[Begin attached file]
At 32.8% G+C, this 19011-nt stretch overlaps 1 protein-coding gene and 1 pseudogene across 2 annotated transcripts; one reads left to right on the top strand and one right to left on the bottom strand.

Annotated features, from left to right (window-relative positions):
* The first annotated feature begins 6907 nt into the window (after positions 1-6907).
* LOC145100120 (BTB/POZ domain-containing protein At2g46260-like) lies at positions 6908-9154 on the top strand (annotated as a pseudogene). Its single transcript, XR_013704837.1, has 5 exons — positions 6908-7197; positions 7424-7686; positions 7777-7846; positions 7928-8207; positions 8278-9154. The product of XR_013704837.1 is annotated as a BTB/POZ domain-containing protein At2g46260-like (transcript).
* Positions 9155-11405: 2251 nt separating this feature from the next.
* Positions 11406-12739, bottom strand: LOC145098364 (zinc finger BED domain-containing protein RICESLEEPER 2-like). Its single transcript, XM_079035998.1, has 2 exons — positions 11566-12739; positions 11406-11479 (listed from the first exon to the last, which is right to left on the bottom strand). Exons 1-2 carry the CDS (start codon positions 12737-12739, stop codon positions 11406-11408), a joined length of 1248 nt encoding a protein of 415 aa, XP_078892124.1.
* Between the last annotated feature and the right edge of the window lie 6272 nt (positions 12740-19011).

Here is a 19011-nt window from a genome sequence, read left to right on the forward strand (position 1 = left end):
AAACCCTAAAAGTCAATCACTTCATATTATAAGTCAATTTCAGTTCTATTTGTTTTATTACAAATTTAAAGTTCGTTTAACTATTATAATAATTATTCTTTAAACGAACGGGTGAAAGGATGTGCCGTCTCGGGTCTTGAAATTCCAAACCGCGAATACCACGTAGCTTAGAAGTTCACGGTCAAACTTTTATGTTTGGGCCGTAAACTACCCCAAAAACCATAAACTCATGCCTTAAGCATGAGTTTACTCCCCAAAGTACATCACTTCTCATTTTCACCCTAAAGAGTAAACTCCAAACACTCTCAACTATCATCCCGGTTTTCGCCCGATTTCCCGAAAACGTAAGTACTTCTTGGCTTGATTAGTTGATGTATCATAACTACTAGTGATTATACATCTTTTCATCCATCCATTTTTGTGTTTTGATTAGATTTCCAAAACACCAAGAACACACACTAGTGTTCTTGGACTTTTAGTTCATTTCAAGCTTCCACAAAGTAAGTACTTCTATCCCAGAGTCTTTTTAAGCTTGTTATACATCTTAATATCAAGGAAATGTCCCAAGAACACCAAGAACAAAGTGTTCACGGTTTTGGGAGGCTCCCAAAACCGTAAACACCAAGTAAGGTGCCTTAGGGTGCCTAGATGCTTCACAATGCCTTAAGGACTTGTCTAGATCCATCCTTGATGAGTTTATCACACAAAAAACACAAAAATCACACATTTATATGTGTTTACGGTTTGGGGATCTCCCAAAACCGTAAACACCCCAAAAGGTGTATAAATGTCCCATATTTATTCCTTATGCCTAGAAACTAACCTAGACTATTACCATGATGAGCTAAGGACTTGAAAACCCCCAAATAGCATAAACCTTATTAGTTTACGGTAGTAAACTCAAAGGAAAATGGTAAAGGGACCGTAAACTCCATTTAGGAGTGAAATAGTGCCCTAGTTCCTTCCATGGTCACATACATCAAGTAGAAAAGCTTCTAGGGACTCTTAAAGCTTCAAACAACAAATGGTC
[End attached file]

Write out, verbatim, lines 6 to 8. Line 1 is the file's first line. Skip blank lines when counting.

* Positions 11406-12739, bottom strand: LOC145098364 (zinc finger BED domain-containing protein RICESLEEPER 2-like). Its single transcript, XM_079035998.1, has 2 exons — positions 11566-12739; positions 11406-11479 (listed from the first exon to the last, which is right to left on the bottom strand). Exons 1-2 carry the CDS (start codon positions 12737-12739, stop codon positions 11406-11408), a joined length of 1248 nt encoding a protein of 415 aa, XP_078892124.1.
* Between the last annotated feature and the right edge of the window lie 6272 nt (positions 12740-19011).

Here is a 19011-nt window from a genome sequence, read left to right on the forward strand (position 1 = left end):